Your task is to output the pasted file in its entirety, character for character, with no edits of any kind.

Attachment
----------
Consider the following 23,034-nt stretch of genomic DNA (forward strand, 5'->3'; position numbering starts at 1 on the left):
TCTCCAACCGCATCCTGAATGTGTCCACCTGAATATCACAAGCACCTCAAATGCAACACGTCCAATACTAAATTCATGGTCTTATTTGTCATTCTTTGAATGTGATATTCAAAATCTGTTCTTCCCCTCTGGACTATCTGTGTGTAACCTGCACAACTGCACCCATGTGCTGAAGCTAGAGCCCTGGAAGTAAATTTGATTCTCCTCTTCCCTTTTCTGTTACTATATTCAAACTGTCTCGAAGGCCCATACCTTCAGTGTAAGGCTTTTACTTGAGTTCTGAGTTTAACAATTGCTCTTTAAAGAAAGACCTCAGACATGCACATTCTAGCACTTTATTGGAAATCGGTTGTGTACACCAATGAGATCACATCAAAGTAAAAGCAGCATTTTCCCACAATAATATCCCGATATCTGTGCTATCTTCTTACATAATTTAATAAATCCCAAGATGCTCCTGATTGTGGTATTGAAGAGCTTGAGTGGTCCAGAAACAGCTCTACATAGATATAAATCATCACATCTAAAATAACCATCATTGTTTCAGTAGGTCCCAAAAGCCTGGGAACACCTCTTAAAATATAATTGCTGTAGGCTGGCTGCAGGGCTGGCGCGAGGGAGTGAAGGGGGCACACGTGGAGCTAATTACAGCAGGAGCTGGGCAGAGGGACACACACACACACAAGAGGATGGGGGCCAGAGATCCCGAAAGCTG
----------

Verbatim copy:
Consider the following 23,034-nt stretch of genomic DNA (forward strand, 5'->3'; position numbering starts at 1 on the left):
TCTCCAACCGCATCCTGAATGTGTCCACCTGAATATCACAAGCACCTCAAATGCAACACGTCCAATACTAAATTCATGGTCTTATTTGTCATTCTTTGAATGTGATATTCAAAATCTGTTCTTCCCCTCTGGACTATCTGTGTGTAACCTGCACAACTGCACCCATGTGCTGAAGCTAGAGCCCTGGAAGTAAATTTGATTCTCCTCTTCCCTTTTCTGTTACTATATTCAAACTGTCTCGAAGGCCCATACCTTCAGTGTAAGGCTTTTACTTGAGTTCTGAGTTTAACAATTGCTCTTTAAAGAAAGACCTCAGACATGCACATTCTAGCACTTTATTGGAAATCGGTTGTGTACACCAATGAGATCACATCAAAGTAAAAGCAGCATTTTCCCACAATAATATCCCGATATCTGTGCTATCTTCTTACATAATTTAATAAATCCCAAGATGCTCCTGATTGTGGTATTGAAGAGCTTGAGTGGTCCAGAAACAGCTCTACATAGATATAAATCATCACATCTAAAATAACCATCATTGTTTCAGTAGGTCCCAAAAGCCTGGGAACACCTCTTAAAATATAATTGCTGTAGGCTGGCTGCAGGGCTGGCGCGAGGGAGTGAAGGGGGCACACGTGGAGCTAATTACAGCAGGAGCTGGGCAGAGGGACACACACACACACAAGAGGATGGGGGCCAGAGATCCCGAAAGCTG